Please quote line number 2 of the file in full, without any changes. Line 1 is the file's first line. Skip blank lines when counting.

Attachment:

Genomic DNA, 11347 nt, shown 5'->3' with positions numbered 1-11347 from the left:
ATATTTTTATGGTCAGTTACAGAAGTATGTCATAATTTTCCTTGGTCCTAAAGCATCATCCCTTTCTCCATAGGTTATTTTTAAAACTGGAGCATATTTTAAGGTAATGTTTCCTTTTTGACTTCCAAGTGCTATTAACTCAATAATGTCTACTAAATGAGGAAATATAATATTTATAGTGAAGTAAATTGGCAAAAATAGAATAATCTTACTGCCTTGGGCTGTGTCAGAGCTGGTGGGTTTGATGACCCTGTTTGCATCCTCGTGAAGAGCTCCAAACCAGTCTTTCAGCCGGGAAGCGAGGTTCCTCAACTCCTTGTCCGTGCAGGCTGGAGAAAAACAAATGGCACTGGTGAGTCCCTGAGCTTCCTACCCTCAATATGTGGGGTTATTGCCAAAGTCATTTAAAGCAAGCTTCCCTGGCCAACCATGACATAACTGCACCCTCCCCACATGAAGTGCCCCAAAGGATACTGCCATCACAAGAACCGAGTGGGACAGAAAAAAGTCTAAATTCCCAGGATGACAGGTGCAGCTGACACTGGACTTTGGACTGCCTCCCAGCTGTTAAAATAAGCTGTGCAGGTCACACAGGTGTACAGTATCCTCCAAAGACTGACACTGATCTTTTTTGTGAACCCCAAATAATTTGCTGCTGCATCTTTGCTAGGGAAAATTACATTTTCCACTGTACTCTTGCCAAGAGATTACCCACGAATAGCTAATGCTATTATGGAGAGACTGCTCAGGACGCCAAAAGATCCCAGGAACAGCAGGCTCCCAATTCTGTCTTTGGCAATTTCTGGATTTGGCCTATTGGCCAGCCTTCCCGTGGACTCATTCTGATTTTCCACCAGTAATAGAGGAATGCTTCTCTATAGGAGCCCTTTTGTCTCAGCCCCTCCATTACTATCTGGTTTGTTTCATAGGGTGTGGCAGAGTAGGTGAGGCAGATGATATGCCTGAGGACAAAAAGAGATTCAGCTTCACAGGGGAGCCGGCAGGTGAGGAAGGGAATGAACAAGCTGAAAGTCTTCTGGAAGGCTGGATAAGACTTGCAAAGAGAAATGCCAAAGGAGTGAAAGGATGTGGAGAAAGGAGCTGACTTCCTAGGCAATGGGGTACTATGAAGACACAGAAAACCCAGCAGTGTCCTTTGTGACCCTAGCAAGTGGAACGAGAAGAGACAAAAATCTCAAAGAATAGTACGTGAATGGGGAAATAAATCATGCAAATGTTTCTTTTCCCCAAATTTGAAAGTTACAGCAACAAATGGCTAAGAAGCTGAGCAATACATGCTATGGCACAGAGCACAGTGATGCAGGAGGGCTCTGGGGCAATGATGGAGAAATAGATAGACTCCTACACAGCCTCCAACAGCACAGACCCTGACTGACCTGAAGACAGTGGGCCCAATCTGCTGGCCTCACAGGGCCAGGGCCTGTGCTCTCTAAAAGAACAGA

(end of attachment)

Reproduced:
ATATTTTTATGGTCAGTTACAGAAGTATGTCATAATTTTCCTTGGTCCTAAAGCATCATCCCTTTCTCCATAGGTTATTTTTAAAACTGGAGCATATTTTAAGGTAATGTTTCCTTTTTGACTTCCAAGTGCTATTAACTCAATAATGTCTACTAAATGAGGAAATATAATATTTATAGTGAAGTAAATTGGCAAAAATAGAATAATCTTACTGCCTTGGGCTGTGTCAGAGCTGGTGGGTTTGATGACCCTGTTTGCATCCTCGTGAAGAGCTCCAAACCAGTCTTTCAGCCGGGAAGCGAGGTTCCTCAACTCCTTGTCCGTGCAGGCTGGAGAAAAACAAATGGCACTGGTGAGTCCCTGAGCTTCCTACCCTCAATATGTGGGGTTATTGCCAAAGTCATTTAAAGCAAGCTTCCCTGGCCAACCATGACATAACTGCACCCTCCCCACATGAAGTGCCCCAAAGGATACTGCCATCACAAGAACCGAGTGGGACAGAAAAAAGTCTAAATTCCCAGGATGACAGGTGCAGCTGACACTGGACTTTGGACTGCCTCCCAGCTGTTAAAATAAGCTGTGCAGGTCACACAGGTGTACAGTATCCTCCAAAGACTGACACTGATCTTTTTTGTGAACCCCAAATAATTTGCTGCTGCATCTTTGCTAGGGAAAATTACATTTTCCACTGTACTCTTGCCAAGAGATTACCCACGAATAGCTAATGCTATTATGGAGAGACTGCTCAGGACGCCAAAAGATCCCAGGAACAGCAGGCTCCCAATTCTGTCTTTGGCAATTTCTGGATTTGGCCTATTGGCCAGCCTTCCCGTGGACTCATTCTGATTTTCCACCAGTAATAGAGGAATGCTTCTCTATAGGAGCCCTTTTGTCTCAGCCCCTCCATTACTATCTGGTTTGTTTCATAGGGTGTGGCAGAGTAGGTGAGGCAGATGATATGCCTGAGGACAAAAAGAGATTCAGCTTCACAGGGGAGCCGGCAGGTGAGGAAGGGAATGAACAAGCTGAAAGTCTTCTGGAAGGCTGGATAAGACTTGCAAAGAGAAATGCCAAAGGAGTGAAAGGATGTGGAGAAAGGAGCTGACTTCCTAGGCAATGGGGTACTATGAAGACACAGAAAACCCAGCAGTGTCCTTTGTGACCCTAGCAAGTGGAACGAGAAGAGACAAAAATCTCAAAGAATAGTACGTGAATGGGGAAATAAATCATGCAAATGTTTCTTTTCCCCAAATTTGAAAGTTACAGCAACAAATGGCTAAGAAGCTGAGCAATACATGCTATGGCACAGAGCACAGTGATGCAGGAGGGCTCTGGGGCAATGATGGAGAAATAGATAGACTCCTACACAGCCTCCAACAGCACAGACCCTGACTGACCTGAAGACAGTGGGCCCAATCTGCTGGCCTCACAGGGCCAGGGCCTGTGCTCTCTAAAAGAACAGA